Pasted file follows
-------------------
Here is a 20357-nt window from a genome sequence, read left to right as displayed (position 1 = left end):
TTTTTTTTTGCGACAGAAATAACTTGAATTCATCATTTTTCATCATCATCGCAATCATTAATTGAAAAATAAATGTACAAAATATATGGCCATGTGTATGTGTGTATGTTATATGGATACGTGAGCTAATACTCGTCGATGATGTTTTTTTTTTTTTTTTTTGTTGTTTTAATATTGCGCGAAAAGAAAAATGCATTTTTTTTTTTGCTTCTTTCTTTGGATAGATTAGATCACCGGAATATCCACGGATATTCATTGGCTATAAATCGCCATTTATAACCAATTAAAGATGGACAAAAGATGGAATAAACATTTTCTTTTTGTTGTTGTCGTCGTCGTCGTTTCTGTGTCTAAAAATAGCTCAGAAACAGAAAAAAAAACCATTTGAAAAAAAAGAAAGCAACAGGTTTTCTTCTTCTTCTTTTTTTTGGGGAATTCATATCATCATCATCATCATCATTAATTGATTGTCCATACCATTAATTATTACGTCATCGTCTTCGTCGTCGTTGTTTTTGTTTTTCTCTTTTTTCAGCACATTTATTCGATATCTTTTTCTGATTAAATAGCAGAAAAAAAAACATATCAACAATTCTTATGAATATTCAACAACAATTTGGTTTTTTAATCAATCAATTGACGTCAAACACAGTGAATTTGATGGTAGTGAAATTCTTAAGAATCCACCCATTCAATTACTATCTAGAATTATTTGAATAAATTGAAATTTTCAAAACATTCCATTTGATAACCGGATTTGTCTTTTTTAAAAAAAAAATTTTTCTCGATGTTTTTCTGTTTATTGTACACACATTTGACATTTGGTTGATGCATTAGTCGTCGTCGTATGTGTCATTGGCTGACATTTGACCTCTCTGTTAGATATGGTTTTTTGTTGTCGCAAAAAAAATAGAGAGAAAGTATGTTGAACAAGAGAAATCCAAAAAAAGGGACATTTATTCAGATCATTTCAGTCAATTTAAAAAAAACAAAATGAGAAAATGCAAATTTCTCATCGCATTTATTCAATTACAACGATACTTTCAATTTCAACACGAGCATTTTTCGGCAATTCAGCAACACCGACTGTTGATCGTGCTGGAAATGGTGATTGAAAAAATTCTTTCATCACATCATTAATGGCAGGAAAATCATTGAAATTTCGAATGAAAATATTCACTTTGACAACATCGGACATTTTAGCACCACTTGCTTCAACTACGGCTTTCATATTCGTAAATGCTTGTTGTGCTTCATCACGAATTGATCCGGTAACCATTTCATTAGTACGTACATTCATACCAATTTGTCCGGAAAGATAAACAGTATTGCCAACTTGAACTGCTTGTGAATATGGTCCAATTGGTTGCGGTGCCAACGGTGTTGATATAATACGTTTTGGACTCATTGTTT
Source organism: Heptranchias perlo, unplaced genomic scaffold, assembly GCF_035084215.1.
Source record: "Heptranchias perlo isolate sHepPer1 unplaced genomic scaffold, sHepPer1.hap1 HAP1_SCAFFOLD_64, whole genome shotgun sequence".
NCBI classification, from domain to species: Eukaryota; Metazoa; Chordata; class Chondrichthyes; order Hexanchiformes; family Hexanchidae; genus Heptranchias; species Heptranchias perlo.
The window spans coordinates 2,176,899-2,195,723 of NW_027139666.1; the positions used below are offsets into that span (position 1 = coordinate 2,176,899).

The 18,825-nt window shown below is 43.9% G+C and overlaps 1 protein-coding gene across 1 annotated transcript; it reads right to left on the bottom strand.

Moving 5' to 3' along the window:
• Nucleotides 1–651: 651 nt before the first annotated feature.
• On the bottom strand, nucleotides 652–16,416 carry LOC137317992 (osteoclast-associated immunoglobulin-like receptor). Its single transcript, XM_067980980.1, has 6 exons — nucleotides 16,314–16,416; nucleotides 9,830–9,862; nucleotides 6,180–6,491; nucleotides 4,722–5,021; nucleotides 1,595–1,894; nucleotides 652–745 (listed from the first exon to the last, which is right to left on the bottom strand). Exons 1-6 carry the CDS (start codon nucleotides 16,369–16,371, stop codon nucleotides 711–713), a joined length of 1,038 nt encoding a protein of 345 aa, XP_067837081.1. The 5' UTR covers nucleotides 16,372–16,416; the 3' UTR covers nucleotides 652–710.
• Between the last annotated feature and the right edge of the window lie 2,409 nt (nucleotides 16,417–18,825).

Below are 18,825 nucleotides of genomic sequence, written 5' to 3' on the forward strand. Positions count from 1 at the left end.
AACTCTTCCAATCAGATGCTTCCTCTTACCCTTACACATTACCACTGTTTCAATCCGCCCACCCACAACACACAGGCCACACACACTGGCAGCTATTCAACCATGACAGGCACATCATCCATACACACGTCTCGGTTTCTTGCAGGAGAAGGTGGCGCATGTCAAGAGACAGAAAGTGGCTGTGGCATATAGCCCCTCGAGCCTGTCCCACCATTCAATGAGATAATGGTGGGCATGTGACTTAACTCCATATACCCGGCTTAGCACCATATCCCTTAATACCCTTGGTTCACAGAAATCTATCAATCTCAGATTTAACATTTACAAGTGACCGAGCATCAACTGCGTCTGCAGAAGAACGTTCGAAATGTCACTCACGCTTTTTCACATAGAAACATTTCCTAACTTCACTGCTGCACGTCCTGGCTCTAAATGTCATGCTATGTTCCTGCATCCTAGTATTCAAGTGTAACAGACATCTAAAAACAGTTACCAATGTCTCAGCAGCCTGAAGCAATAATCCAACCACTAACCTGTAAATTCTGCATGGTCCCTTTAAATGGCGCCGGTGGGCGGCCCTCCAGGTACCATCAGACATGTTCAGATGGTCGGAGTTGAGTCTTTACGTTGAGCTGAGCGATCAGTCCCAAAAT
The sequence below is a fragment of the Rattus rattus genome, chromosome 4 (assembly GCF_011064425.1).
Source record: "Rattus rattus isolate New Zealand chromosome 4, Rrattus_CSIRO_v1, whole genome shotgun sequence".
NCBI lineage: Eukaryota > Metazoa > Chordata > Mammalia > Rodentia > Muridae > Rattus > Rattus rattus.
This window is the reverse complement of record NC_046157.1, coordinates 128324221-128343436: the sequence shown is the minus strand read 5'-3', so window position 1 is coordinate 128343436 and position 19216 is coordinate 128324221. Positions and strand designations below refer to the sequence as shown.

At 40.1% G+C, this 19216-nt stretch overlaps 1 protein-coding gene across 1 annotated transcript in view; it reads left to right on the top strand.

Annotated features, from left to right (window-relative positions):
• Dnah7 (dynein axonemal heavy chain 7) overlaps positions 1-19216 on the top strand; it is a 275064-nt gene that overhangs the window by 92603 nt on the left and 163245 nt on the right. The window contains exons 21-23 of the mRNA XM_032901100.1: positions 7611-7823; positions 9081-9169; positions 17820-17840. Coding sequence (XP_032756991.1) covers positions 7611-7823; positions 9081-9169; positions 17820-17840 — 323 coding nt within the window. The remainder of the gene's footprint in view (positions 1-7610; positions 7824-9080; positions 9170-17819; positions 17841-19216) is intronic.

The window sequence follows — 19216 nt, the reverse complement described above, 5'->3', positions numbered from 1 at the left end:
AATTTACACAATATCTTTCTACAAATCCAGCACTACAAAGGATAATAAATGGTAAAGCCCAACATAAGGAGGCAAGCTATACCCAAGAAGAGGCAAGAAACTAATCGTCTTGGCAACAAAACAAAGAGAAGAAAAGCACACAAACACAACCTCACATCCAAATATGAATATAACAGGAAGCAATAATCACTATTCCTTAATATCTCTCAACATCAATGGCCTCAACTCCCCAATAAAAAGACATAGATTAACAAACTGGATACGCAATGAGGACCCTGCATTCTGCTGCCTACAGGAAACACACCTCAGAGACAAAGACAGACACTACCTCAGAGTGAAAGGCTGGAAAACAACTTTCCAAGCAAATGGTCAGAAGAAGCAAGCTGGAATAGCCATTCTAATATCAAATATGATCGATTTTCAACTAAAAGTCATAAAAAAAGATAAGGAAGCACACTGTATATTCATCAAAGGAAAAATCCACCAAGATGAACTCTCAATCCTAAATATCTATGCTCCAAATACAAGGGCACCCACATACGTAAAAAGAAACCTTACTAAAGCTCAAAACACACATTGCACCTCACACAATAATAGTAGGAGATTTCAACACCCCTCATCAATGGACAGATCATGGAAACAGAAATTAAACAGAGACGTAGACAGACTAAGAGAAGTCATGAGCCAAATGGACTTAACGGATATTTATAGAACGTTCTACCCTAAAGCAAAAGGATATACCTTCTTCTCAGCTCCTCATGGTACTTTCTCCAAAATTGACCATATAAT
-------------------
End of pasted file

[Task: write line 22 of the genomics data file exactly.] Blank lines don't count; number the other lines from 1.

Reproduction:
AATTTACACAATATCTTTCTACAAATCCAGCACTACAAAGGATAATAAATGGTAAAGCCCAACATAAGGAGGCAAGCTATACCCAAGAAGAGGCAAGAAACTAATCGTCTTGGCAACAAAACAAAGAGAAGAAAAGCACACAAACACAACCTCACATCCAAATATGAATATAACAGGAAGCAATAATCACTATTCCTTAATATCTCTCAACATCAATGGCCTCAACTCCCCAATAAAAAGACATAGATTAACAAACTGGATACGCAATGAGGACCCTGCATTCTGCTGCCTACAGGAAACACACCTCAGAGACAAAGACAGACACTACCTCAGAGTGAAAGGCTGGAAAACAACTTTCCAAGCAAATGGTCAGAAGAAGCAAGCTGGAATAGCCATTCTAATATCAAATATGATCGATTTTCAACTAAAAGTCATAAAAAAAGATAAGGAAGCACACTGTATATTCATCAAAGGAAAAATCCACCAAGATGAACTCTCAATCCTAAATATCTATGCTCCAAATACAAGGGCACCCACATACGTAAAAAGAAACCTTACTAAAGCTCAAAACACACATTGCACCTCACACAATAATAGTAGGAGATTTCAACACCCCTCATCAATGGACAGATCATGGAAACAGAAATTAAACAGAGACGTAGACAGACTAAGAGAAGTCATGAGCCAAATGGACTTAACGGATATTTATAGAACGTTCTACCCTAAAGCAAAAGGATATACCTTCTTCTCAGCTCCTCATGGTACTTTCTCCAAAATTGACCATATAAT